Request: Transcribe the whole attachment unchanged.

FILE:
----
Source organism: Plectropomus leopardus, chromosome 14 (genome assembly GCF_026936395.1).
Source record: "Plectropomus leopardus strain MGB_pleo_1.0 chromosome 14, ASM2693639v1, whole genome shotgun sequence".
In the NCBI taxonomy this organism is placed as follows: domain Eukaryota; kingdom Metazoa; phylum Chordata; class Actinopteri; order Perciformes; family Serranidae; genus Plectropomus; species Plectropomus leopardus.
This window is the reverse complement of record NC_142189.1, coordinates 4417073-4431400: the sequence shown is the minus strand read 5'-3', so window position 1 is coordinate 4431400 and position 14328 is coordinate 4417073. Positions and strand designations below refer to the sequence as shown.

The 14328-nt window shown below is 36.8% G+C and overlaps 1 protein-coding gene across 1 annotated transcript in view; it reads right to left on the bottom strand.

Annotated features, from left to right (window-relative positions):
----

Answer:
Source organism: Plectropomus leopardus, chromosome 14 (genome assembly GCF_026936395.1).
Source record: "Plectropomus leopardus strain MGB_pleo_1.0 chromosome 14, ASM2693639v1, whole genome shotgun sequence".
In the NCBI taxonomy this organism is placed as follows: domain Eukaryota; kingdom Metazoa; phylum Chordata; class Actinopteri; order Perciformes; family Serranidae; genus Plectropomus; species Plectropomus leopardus.
This window is the reverse complement of record NC_142189.1, coordinates 4417073-4431400: the sequence shown is the minus strand read 5'-3', so window position 1 is coordinate 4431400 and position 14328 is coordinate 4417073. Positions and strand designations below refer to the sequence as shown.

The 14328-nt window shown below is 36.8% G+C and overlaps 1 protein-coding gene across 1 annotated transcript in view; it reads right to left on the bottom strand.

Annotated features, from left to right (window-relative positions):